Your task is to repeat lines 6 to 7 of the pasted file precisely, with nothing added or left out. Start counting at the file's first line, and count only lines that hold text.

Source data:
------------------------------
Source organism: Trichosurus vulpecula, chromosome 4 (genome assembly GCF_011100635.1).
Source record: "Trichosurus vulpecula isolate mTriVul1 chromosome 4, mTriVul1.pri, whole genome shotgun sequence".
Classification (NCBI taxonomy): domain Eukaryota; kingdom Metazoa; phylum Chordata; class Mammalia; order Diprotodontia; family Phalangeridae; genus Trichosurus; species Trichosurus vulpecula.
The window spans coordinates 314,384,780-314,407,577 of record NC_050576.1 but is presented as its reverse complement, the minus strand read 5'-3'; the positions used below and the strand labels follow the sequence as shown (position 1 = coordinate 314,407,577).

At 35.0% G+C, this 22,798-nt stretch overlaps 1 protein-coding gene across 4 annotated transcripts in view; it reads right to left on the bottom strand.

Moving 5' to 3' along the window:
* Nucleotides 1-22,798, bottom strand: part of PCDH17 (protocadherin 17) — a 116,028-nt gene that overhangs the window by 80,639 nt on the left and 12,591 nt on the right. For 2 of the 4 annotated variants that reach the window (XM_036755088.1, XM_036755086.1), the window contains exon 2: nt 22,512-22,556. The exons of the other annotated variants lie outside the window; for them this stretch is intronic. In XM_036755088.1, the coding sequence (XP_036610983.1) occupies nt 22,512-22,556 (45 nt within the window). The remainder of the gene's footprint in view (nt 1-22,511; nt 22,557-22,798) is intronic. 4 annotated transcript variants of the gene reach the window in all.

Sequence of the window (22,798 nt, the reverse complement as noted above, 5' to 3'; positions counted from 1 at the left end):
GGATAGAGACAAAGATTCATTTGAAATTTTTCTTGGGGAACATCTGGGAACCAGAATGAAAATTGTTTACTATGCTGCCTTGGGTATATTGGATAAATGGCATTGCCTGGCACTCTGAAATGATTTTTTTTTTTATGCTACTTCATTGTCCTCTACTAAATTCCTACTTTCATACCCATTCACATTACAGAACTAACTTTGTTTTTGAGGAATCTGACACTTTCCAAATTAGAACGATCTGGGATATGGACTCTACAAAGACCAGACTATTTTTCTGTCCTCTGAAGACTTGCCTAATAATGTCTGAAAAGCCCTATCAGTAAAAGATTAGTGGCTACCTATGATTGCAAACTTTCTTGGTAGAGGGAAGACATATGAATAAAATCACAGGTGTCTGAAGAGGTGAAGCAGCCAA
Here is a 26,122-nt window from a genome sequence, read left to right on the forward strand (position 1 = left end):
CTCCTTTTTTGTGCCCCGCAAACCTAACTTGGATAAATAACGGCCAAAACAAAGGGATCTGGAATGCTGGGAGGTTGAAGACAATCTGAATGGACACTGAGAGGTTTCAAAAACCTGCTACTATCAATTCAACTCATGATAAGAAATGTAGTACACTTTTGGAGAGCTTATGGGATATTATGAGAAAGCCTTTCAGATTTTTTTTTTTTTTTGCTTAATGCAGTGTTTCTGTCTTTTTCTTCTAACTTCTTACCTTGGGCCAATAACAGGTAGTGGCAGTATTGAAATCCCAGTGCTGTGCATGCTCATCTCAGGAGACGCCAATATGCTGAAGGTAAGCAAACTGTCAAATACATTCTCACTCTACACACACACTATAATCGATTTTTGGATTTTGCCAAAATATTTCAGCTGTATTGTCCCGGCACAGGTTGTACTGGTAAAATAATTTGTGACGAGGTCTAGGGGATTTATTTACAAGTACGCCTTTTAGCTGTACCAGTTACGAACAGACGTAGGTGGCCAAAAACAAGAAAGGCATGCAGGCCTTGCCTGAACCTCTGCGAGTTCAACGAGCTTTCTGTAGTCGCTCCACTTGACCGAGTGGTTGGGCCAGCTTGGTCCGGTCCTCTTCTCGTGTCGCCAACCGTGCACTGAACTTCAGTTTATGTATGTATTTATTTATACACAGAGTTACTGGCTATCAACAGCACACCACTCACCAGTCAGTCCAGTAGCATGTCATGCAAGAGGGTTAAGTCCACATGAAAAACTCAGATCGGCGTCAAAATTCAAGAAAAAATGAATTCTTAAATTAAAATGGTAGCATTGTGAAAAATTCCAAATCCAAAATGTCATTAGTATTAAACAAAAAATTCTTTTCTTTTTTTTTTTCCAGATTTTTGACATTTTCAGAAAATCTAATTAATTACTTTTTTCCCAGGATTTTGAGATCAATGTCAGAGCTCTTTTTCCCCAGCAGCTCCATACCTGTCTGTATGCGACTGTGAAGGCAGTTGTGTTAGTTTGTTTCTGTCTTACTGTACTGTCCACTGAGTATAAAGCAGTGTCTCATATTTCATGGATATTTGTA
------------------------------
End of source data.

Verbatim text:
Moving 5' to 3' along the window:
* Nucleotides 1-22,798, bottom strand: part of PCDH17 (protocadherin 17) — a 116,028-nt gene that overhangs the window by 80,639 nt on the left and 12,591 nt on the right. For 2 of the 4 annotated variants that reach the window (XM_036755088.1, XM_036755086.1), the window contains exon 2: nt 22,512-22,556. The exons of the other annotated variants lie outside the window; for them this stretch is intronic. In XM_036755088.1, the coding sequence (XP_036610983.1) occupies nt 22,512-22,556 (45 nt within the window). The remainder of the gene's footprint in view (nt 1-22,511; nt 22,557-22,798) is intronic. 4 annotated transcript variants of the gene reach the window in all.